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When I started this journey, I set out to make this journey simpler (maybe even make it easier). Instead, I wrote a lot of words. Tons and tons. Too many words. I thought I was making it simpler but I think instead, I was reinventing the wheel a bit.

I’m publishing what I wrote so far, and I’m going to go back to the drawing board. Bits of this will likely make it into addenda or resources, but I need to give this whole document a good review. I don’t even think my understanding of the base definitions is the same as it was a year ago.

I can’t wait to write on the Community Accountability topics that interest me moving forward. What are those?

My interest lies in harm reduction across two main areas: preventative, and interventive. 

First, preventative: the community’s responsibility to spot patterns of harm across many perpetrators of harm, modify the environment so it is less hospitable to that harm occurring, and to resource its members to heal from harm and to heal from the harm that leads to harm. I have some questions I’d like to figure out like:

What would an audit look like for a community event trying to spot harmful practices or power dynamics? I don’t mean power dynamics among people – we have EDI for that. But how could an organization audit power dynamics among physical placement of people and resources in a space? I’m thinking locations of dungeon furniture, red light rooms, etc. Does discretion facilitate harm or privacy or both? How can an organization find a balance that suits their membership? How can an organization get buy-in from their membership to make changes?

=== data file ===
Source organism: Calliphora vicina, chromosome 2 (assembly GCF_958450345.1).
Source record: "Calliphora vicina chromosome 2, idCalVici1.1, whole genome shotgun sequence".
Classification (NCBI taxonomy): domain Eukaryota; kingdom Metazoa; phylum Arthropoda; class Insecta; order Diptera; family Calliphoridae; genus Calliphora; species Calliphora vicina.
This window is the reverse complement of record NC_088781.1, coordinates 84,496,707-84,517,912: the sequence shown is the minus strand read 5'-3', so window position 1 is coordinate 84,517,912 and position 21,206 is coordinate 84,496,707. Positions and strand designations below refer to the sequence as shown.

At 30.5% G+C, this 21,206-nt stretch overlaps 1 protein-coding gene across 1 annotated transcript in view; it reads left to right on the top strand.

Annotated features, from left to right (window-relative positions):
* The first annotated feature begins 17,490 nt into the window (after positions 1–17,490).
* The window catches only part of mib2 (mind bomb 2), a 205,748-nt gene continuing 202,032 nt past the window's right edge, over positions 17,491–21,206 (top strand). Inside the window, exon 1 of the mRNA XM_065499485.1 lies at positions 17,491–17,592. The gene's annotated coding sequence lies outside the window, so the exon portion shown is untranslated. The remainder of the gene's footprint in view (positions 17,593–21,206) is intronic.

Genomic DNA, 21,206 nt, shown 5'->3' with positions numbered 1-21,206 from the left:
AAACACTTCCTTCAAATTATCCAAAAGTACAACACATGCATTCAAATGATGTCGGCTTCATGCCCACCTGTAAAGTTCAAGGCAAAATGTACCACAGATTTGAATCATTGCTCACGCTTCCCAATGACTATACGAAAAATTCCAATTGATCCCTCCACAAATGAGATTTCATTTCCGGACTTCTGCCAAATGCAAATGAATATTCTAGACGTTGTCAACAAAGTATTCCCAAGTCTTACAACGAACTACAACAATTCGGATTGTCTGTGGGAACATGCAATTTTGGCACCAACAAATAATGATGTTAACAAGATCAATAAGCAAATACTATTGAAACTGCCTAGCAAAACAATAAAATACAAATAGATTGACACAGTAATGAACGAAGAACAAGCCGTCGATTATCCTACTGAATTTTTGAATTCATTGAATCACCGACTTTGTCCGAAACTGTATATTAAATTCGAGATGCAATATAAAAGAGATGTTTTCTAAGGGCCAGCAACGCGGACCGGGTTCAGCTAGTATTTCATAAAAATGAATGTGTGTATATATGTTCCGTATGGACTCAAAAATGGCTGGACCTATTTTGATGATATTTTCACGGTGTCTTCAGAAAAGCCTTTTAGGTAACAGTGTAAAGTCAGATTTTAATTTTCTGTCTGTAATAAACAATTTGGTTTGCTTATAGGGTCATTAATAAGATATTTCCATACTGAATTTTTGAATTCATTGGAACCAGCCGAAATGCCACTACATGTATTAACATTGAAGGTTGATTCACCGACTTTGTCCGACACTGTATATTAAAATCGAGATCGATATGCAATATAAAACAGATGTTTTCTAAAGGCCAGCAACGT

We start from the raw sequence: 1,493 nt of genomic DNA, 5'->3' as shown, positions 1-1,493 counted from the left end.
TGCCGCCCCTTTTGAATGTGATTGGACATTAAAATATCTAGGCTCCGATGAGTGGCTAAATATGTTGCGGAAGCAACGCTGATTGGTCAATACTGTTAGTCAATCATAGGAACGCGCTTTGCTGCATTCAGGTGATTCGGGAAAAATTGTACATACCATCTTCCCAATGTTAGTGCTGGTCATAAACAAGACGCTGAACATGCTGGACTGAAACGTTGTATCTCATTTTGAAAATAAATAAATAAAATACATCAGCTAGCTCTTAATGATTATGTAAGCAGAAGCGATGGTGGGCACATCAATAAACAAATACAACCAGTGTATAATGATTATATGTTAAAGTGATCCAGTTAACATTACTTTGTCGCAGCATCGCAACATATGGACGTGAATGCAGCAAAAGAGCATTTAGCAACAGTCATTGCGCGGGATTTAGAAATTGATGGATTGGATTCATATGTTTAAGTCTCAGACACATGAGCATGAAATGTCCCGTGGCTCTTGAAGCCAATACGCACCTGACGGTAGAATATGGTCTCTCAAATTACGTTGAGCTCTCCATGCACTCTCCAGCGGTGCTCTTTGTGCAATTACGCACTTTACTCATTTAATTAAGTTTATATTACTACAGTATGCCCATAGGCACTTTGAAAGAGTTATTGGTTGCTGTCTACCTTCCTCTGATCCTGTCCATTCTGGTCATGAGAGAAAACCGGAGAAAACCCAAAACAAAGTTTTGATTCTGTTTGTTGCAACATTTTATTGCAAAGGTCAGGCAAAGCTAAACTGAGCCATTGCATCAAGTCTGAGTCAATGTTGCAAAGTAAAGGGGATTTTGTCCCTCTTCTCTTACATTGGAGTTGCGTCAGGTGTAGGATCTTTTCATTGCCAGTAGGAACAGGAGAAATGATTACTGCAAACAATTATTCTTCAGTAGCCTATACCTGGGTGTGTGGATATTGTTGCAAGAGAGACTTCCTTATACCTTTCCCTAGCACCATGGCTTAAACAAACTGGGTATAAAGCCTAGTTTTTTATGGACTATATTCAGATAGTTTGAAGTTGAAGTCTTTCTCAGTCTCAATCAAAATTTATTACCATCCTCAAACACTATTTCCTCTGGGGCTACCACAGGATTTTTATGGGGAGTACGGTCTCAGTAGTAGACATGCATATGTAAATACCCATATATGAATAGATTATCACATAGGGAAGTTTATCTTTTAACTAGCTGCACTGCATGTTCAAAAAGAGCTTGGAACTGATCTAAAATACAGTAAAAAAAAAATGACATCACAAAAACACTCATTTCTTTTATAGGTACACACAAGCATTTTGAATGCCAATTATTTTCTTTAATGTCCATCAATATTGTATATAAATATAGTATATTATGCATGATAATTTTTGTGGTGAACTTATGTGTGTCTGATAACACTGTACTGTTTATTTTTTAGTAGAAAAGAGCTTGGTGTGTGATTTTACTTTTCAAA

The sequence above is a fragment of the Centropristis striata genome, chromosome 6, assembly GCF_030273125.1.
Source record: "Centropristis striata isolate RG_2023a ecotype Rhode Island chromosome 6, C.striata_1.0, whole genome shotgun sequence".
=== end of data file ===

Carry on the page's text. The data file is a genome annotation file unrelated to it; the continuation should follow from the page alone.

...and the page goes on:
Second, interventive: after harm has occurred, how do we take a big picture view focused not just on this harmed person but on every harmed person this harmful person is likely to harm? Maybe none of that is actionable. However, there are a lot of juicy questions to be asked here:

What are the authority structures in traditional examples of community accountability that coerce buy-in from the harmful person? Are traditional examples of coercion more or less harmful than contemporary ones? Can traditional forms of coercion be legally duplicated?

How far should a community go to support harmful folks? How could a community keep an open door policy for harmful and harmed folks to get resources? How can a community foster a culture of non judgment on harmful and harmed parties? What educational resources would actually be interesting?


So there are some big shifts in thinking since I wrote this document (see attached); but it felt wrong after receiving a request for this document not to publish it for everyone.

If you have any questions about accountability you’d like answered, feel free to post questions in the comments and if they’re made within a year of my posting this, I’ll try to answer every one.